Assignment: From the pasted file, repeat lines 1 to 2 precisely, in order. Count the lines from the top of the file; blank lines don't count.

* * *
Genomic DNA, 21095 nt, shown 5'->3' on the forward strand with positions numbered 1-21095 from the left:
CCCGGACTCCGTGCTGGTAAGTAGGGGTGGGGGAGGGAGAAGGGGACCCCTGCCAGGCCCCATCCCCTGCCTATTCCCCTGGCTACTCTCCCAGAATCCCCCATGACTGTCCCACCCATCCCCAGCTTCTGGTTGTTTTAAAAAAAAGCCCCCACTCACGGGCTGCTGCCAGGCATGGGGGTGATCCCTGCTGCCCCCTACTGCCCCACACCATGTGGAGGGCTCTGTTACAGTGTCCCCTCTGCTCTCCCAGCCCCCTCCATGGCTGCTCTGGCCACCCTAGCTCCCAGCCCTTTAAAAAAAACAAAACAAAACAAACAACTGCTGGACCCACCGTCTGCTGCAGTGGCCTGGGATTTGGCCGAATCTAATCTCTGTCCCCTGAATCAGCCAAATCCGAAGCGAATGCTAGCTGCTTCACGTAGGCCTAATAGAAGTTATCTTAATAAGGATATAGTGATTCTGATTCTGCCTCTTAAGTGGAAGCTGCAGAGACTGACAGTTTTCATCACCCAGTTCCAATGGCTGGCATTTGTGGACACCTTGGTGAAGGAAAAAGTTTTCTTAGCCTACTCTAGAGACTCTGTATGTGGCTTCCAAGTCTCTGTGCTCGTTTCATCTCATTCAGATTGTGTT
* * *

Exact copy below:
Genomic DNA, 21095 nt, shown 5'->3' on the forward strand with positions numbered 1-21095 from the left:
CCCGGACTCCGTGCTGGTAAGTAGGGGTGGGGGAGGGAGAAGGGGACCCCTGCCAGGCCCCATCCCCTGCCTATTCCCCTGGCTACTCTCCCAGAATCCCCCATGACTGTCCCACCCATCCCCAGCTTCTGGTTGTTTTAAAAAAAAGCCCCCACTCACGGGCTGCTGCCAGGCATGGGGGTGATCCCTGCTGCCCCCTACTGCCCCACACCATGTGGAGGGCTCTGTTACAGTGTCCCCTCTGCTCTCCCAGCCCCCTCCATGGCTGCTCTGGCCACCCTAGCTCCCAGCCCTTTAAAAAAAACAAAACAAAACAAACAACTGCTGGACCCACCGTCTGCTGCAGTGGCCTGGGATTTGGCCGAATCTAATCTCTGTCCCCTGAATCAGCCAAATCCGAAGCGAATGCTAGCTGCTTCACGTAGGCCTAATAGAAGTTATCTTAATAAGGATATAGTGATTCTGATTCTGCCTCTTAAGTGGAAGCTGCAGAGACTGACAGTTTTCATCACCCAGTTCCAATGGCTGGCATTTGTGGACACCTTGGTGAAGGAAAAAGTTTTCTTAGCCTACTCTAGAGACTCTGTATGTGGCTTCCAAGTCTCTGTGCTCGTTTCATCTCATTCAGATTGTGTT